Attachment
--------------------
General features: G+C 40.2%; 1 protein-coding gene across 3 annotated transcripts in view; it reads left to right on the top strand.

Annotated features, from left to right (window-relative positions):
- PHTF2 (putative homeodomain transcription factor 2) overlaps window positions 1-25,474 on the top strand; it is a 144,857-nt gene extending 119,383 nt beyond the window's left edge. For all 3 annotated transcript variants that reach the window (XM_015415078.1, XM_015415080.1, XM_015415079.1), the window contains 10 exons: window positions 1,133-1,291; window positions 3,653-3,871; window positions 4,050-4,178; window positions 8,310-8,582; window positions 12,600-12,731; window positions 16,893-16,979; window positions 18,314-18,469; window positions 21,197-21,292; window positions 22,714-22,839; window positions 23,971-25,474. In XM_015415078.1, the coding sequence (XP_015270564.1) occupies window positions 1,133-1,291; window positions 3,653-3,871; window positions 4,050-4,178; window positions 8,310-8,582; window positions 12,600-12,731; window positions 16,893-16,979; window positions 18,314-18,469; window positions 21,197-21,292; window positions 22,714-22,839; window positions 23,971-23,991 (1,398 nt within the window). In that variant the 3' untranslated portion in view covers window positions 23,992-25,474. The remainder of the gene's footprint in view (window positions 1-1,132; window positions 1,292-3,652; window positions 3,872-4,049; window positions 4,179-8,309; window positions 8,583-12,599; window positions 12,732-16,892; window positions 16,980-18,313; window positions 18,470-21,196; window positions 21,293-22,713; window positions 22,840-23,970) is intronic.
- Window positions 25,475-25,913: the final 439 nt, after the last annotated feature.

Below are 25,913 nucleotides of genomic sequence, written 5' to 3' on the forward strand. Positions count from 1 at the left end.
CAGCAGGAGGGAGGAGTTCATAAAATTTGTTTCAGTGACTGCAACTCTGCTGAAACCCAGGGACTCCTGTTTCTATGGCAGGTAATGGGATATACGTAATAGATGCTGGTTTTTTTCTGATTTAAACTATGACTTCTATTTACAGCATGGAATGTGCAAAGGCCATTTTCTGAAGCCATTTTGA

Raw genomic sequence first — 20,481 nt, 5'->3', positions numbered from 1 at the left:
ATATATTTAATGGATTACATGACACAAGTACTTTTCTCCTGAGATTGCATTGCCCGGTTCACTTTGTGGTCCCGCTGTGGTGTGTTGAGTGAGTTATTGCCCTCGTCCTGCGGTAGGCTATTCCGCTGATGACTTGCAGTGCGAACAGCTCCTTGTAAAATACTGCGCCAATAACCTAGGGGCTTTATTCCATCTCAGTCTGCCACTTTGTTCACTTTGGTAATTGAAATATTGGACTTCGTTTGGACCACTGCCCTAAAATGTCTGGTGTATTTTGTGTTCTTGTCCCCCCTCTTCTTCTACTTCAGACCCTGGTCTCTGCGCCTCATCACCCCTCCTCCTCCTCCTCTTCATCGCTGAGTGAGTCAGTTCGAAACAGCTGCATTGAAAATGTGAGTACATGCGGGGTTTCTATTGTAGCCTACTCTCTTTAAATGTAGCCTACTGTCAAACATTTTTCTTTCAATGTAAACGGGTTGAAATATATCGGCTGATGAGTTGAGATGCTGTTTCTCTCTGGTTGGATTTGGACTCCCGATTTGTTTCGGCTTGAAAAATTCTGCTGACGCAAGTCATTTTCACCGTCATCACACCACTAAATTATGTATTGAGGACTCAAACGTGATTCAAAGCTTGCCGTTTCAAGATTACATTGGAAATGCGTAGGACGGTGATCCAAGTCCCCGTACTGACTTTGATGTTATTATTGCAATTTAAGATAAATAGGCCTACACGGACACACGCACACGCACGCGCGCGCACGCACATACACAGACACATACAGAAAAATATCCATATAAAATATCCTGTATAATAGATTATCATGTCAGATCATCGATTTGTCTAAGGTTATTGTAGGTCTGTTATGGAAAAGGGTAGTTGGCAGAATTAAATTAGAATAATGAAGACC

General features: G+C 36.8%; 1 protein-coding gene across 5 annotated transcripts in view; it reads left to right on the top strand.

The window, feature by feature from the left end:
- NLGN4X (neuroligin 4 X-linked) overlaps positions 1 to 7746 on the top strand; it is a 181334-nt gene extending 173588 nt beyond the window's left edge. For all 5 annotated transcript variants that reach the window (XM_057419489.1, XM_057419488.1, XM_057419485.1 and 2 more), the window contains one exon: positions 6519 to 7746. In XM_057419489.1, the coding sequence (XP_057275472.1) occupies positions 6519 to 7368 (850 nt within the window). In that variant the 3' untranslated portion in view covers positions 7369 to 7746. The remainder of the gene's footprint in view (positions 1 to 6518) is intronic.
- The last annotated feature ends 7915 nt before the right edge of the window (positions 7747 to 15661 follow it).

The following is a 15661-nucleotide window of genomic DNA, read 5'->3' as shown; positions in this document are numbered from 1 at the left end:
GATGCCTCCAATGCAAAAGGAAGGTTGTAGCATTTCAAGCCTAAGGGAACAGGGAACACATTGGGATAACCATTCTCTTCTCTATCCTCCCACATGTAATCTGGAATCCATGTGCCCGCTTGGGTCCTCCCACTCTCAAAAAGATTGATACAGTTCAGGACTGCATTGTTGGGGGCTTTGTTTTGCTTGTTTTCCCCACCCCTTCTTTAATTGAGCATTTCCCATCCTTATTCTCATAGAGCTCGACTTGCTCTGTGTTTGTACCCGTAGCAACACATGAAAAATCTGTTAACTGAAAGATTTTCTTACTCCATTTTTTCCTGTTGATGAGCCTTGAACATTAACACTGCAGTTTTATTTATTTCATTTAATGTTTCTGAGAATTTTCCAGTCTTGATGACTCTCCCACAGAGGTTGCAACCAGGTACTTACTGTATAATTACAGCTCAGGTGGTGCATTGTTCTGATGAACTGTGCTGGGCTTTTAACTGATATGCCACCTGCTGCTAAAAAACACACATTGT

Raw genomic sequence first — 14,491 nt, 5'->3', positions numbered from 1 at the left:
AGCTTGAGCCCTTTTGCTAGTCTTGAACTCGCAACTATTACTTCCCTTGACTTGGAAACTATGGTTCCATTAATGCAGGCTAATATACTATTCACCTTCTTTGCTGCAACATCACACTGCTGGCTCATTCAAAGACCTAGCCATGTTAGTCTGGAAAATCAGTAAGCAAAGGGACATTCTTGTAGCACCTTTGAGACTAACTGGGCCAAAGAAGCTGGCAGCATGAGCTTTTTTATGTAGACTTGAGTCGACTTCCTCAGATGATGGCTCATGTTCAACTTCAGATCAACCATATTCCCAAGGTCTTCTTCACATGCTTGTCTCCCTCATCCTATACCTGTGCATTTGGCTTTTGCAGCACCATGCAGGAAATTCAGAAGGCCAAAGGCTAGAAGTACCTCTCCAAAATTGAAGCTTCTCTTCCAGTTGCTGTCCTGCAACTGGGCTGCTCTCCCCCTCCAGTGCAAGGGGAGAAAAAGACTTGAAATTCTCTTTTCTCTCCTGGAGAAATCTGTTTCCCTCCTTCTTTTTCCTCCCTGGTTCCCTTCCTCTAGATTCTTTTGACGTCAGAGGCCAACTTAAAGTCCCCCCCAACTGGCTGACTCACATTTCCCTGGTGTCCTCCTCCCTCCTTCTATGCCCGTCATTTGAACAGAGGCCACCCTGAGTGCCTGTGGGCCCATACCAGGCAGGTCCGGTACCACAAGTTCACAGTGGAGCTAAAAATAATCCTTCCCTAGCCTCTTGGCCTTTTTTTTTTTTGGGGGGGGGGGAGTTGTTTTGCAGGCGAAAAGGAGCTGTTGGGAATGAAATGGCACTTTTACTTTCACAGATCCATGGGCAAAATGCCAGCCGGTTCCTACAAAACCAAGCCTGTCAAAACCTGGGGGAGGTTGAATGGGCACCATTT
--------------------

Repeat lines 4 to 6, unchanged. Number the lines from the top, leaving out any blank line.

- Window positions 25,475-25,913: the final 439 nt, after the last annotated feature.

Below are 25,913 nucleotides of genomic sequence, written 5' to 3' on the forward strand. Positions count from 1 at the left end.
CAGCAGGAGGGAGGAGTTCATAAAATTTGTTTCAGTGACTGCAACTCTGCTGAAACCCAGGGACTCCTGTTTCTATGGCAGGTAATGGGATATACGTAATAGATGCTGGTTTTTTTCTGATTTAAACTATGACTTCTATTTACAGCATGGAATGTGCAAAGGCCATTTTCTGAAGCCATTTTGA